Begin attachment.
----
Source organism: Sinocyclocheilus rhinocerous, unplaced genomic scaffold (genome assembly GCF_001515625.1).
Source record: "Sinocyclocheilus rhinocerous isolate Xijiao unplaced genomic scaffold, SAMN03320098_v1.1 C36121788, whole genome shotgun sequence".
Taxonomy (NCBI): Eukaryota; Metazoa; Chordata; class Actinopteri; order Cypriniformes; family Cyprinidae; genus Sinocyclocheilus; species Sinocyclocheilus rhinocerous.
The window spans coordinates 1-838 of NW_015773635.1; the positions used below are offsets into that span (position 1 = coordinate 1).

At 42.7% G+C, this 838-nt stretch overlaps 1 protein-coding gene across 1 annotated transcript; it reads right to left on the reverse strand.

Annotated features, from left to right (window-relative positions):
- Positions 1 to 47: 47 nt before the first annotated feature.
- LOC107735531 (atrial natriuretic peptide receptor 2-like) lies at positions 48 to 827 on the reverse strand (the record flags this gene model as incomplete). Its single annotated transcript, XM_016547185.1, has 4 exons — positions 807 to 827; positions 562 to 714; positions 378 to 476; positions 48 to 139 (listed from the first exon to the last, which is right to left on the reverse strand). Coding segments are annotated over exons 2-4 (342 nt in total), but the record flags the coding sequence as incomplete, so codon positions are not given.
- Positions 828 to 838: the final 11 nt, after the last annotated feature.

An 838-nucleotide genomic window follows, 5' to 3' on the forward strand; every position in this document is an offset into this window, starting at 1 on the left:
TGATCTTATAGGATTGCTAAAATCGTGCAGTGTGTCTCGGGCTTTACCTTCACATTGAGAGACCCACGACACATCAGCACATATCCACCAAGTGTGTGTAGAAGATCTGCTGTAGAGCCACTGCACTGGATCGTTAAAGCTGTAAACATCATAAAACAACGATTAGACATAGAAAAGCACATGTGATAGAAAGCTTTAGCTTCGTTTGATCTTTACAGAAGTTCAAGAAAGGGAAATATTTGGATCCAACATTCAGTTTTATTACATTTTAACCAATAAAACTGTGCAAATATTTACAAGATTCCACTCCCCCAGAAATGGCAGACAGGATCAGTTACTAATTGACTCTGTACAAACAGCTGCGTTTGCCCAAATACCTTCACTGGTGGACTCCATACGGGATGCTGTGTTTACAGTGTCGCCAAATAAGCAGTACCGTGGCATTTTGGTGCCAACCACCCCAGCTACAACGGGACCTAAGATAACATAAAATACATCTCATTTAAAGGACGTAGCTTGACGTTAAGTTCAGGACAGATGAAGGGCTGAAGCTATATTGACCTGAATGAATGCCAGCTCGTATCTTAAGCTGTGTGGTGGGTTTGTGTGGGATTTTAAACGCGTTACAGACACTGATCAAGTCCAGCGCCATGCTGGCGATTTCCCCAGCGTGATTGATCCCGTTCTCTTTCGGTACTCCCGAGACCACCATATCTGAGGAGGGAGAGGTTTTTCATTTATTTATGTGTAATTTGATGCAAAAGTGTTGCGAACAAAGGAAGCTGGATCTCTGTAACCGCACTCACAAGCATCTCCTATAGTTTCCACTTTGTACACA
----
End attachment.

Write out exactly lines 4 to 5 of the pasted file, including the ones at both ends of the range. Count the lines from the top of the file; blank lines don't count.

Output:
The window spans coordinates 1-838 of NW_015773635.1; the positions used below are offsets into that span (position 1 = coordinate 1).

At 42.7% G+C, this 838-nt stretch overlaps 1 protein-coding gene across 1 annotated transcript; it reads right to left on the reverse strand.